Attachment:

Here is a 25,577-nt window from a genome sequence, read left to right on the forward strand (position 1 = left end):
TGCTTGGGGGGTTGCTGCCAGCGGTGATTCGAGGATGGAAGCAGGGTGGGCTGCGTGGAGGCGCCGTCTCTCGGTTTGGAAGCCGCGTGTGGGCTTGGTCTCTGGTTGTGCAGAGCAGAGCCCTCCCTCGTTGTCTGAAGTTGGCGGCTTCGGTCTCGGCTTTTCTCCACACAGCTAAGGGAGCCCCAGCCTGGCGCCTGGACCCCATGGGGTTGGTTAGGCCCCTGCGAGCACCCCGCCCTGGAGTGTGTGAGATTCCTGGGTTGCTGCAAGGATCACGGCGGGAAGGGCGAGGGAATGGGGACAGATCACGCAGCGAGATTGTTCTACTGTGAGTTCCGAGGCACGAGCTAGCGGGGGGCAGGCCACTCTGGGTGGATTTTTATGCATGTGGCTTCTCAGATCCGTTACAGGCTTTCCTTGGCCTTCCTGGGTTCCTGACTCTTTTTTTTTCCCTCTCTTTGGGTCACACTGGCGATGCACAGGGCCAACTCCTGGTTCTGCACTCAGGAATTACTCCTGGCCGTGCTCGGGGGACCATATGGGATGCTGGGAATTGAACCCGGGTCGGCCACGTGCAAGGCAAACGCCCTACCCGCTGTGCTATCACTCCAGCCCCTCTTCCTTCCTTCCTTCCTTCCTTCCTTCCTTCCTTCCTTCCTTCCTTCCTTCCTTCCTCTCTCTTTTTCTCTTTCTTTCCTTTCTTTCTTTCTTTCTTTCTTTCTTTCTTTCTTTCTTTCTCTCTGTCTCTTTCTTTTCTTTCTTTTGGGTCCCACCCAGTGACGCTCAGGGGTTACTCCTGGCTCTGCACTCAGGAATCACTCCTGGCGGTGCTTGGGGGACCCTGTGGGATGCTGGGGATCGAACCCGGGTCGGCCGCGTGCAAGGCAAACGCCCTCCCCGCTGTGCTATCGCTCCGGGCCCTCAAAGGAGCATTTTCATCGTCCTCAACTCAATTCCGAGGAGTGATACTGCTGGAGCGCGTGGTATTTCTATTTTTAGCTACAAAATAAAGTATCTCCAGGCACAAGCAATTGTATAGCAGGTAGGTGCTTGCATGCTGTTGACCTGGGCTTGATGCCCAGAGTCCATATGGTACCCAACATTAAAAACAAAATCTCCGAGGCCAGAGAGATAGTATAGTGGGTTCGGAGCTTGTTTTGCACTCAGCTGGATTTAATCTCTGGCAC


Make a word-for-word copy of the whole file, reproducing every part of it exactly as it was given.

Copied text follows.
Here is a 25,577-nt window from a genome sequence, read left to right on the forward strand (position 1 = left end):
TGCTTGGGGGGTTGCTGCCAGCGGTGATTCGAGGATGGAAGCAGGGTGGGCTGCGTGGAGGCGCCGTCTCTCGGTTTGGAAGCCGCGTGTGGGCTTGGTCTCTGGTTGTGCAGAGCAGAGCCCTCCCTCGTTGTCTGAAGTTGGCGGCTTCGGTCTCGGCTTTTCTCCACACAGCTAAGGGAGCCCCAGCCTGGCGCCTGGACCCCATGGGGTTGGTTAGGCCCCTGCGAGCACCCCGCCCTGGAGTGTGTGAGATTCCTGGGTTGCTGCAAGGATCACGGCGGGAAGGGCGAGGGAATGGGGACAGATCACGCAGCGAGATTGTTCTACTGTGAGTTCCGAGGCACGAGCTAGCGGGGGGCAGGCCACTCTGGGTGGATTTTTATGCATGTGGCTTCTCAGATCCGTTACAGGCTTTCCTTGGCCTTCCTGGGTTCCTGACTCTTTTTTTTTCCCTCTCTTTGGGTCACACTGGCGATGCACAGGGCCAACTCCTGGTTCTGCACTCAGGAATTACTCCTGGCCGTGCTCGGGGGACCATATGGGATGCTGGGAATTGAACCCGGGTCGGCCACGTGCAAGGCAAACGCCCTACCCGCTGTGCTATCACTCCAGCCCCTCTTCCTTCCTTCCTTCCTTCCTTCCTTCCTTCCTTCCTTCCTTCCTTCCTTCCTTCCTCTCTCTTTTTCTCTTTCTTTCCTTTCTTTCTTTCTTTCTTTCTTTCTTTCTTTCTTTCTTTCTCTCTGTCTCTTTCTTTTCTTTCTTTTGGGTCCCACCCAGTGACGCTCAGGGGTTACTCCTGGCTCTGCACTCAGGAATCACTCCTGGCGGTGCTTGGGGGACCCTGTGGGATGCTGGGGATCGAACCCGGGTCGGCCGCGTGCAAGGCAAACGCCCTCCCCGCTGTGCTATCGCTCCGGGCCCTCAAAGGAGCATTTTCATCGTCCTCAACTCAATTCCGAGGAGTGATACTGCTGGAGCGCGTGGTATTTCTATTTTTAGCTACAAAATAAAGTATCTCCAGGCACAAGCAATTGTATAGCAGGTAGGTGCTTGCATGCTGTTGACCTGGGCTTGATGCCCAGAGTCCATATGGTACCCAACATTAAAAACAAAATCTCCGAGGCCAGAGAGATAGTATAGTGGGTTCGGAGCTTGTTTTGCACTCAGCTGGATTTAATCTCTGGCAC